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Sep
2016
28

The $1M Wage Theft Settlement with Senate Cafeteria Staff? Some Workers are Getting $240.

It took Senate cafeteria workers a year to draw attention to their plight

It took Senate cafeteria workers a year to draw attention to their plight


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Back in July, we posted about the $1 million in backpay owed to Senate cafeteria workers by federal contractors. The Department of Labor forced Compass Group to compensate their employees and make up for the “oversight,” but it appears the embattled cafeteria workers still aren’t getting a fair shake.

In a recent piece for The Hill, contributor Alba Morales explains how the DOL and Compass Group may have bungled restitution efforts:

Within weeks, some of my co-workers started receiving as much as $20,000 in back-pay awards. But I only received $240, with no explanation of how it was calculated.

I’ve worked at the Senate for over a decade and I believe the company likely stole much more than a couple of hundred bucks from me.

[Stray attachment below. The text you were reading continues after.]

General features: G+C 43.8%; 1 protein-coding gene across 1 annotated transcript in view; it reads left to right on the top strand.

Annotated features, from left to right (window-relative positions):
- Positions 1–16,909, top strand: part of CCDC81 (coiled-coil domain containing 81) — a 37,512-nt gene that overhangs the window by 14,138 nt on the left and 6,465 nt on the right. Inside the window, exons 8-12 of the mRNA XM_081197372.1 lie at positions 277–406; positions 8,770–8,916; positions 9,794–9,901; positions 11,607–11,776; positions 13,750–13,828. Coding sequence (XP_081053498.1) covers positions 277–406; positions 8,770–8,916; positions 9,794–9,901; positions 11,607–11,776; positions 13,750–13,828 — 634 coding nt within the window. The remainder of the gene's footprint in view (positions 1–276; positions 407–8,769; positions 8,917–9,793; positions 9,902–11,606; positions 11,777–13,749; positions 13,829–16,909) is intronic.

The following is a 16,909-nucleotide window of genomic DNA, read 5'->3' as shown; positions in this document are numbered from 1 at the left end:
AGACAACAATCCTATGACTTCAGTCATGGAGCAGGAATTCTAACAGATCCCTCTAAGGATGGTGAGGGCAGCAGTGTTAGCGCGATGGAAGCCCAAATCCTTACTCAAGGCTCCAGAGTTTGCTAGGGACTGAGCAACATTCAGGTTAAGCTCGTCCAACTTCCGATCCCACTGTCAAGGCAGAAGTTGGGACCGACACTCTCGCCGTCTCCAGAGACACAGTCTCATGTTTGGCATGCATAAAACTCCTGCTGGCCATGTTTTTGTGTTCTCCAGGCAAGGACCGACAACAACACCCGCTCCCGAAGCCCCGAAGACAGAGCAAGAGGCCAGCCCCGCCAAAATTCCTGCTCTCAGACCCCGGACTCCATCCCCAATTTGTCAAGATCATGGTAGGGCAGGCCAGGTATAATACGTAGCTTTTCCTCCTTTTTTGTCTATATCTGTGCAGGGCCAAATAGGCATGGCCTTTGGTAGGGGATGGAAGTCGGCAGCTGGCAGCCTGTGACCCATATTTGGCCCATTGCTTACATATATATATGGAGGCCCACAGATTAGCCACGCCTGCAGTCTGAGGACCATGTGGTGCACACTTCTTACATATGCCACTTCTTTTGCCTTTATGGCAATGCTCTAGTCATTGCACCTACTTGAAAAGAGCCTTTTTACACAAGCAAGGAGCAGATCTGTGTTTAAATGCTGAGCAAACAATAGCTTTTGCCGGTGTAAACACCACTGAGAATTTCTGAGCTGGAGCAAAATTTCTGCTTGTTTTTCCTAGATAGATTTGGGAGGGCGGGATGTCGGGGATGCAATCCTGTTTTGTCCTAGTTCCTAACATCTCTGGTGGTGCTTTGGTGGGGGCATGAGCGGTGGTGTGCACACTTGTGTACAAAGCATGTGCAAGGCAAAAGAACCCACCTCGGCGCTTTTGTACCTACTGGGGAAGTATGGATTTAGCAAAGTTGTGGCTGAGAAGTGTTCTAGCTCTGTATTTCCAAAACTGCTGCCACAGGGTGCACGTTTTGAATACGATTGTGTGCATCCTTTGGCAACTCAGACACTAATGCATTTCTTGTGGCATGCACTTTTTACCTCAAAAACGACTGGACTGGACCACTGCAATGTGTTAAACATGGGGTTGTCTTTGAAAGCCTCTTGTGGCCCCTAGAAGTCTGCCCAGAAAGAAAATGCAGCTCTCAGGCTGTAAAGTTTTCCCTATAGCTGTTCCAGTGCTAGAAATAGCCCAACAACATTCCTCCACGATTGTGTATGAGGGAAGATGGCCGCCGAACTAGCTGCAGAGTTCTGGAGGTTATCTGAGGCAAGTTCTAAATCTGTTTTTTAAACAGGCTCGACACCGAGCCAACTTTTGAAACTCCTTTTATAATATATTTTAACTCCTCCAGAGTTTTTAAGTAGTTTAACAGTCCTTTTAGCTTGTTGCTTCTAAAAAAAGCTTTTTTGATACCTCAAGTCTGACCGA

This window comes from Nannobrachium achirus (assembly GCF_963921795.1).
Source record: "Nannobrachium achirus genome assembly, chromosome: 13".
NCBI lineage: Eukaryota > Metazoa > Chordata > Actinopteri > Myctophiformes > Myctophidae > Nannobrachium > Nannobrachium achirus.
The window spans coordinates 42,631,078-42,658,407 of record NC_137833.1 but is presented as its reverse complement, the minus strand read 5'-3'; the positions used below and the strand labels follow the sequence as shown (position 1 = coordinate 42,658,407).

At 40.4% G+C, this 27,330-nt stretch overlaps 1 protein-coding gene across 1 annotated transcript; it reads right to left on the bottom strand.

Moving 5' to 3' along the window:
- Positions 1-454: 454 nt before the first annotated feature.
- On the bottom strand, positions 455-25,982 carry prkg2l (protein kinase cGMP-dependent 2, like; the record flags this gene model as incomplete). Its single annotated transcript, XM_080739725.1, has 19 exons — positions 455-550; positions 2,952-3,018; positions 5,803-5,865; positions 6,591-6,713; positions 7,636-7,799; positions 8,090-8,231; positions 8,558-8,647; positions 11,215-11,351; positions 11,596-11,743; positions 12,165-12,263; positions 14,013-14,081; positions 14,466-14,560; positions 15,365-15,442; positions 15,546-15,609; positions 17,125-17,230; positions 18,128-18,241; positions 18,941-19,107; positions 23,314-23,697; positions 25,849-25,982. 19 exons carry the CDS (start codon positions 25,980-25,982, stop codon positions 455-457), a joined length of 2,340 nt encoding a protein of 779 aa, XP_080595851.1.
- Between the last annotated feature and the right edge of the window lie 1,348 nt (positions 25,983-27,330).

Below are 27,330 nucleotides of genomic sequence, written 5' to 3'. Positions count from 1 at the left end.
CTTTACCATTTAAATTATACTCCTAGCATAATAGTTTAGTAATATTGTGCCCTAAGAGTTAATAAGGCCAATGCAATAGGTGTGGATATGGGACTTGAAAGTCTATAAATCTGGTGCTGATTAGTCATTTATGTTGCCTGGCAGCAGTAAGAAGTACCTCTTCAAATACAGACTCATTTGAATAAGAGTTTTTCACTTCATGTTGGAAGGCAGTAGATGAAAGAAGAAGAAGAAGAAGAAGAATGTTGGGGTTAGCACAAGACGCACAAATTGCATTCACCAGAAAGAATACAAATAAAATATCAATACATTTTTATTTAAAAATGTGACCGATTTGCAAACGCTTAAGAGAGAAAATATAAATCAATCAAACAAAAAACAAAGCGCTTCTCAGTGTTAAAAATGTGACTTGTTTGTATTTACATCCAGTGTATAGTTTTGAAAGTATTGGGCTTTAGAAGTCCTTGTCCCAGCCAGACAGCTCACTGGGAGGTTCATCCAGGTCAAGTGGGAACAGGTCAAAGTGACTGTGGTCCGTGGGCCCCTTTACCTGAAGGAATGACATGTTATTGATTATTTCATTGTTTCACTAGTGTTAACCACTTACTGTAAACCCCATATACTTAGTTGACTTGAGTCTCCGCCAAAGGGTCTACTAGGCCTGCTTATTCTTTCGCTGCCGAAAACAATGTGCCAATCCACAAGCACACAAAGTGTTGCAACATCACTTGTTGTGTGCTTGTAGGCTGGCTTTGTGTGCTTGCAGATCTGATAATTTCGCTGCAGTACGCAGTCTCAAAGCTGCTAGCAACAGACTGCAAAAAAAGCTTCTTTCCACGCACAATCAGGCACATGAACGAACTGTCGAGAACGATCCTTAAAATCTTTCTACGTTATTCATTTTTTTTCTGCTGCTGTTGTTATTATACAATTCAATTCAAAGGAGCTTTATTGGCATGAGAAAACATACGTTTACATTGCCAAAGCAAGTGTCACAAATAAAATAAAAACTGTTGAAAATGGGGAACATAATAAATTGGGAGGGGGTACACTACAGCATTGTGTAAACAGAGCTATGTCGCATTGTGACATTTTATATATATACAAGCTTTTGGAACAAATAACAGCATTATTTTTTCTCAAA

And I’m not alone. Over a dozen Senate contract workers received little or no compensation as wage theft victims.

Morales, a cashier at the Dirksen Senate Cafeteria and a leader of the Good Jobs Nation campaign for low-wage federal contract workers, would like to see workers have a seat at the table when settlements like this are worked out. It’s only right considering what they endured to make the restitution a reality:

This case involves Senate cafeteria workers, some of whom were so poorly paid that they were homeless, on public assistance or, in one case,moonlighting as a stripper to make ends meet. For about a year, they staged a series of demonstrations to demand a living wage.

And it’s the workers themselves who brought attention to the issue in court, Morales notes, before being put back in the dark:

We want to make sure every worker at the U.S. Senate is interviewed by Labor Department investigators and provided with an explanation of how their back-pay awards were calculated.

But even more importantly, we want to be represented during the negotiation of the final settlement. We believe that we can play a role in holding the company accountable to following the law.

Our wages would not have been stolen in the first place if we had a seat at the table. 

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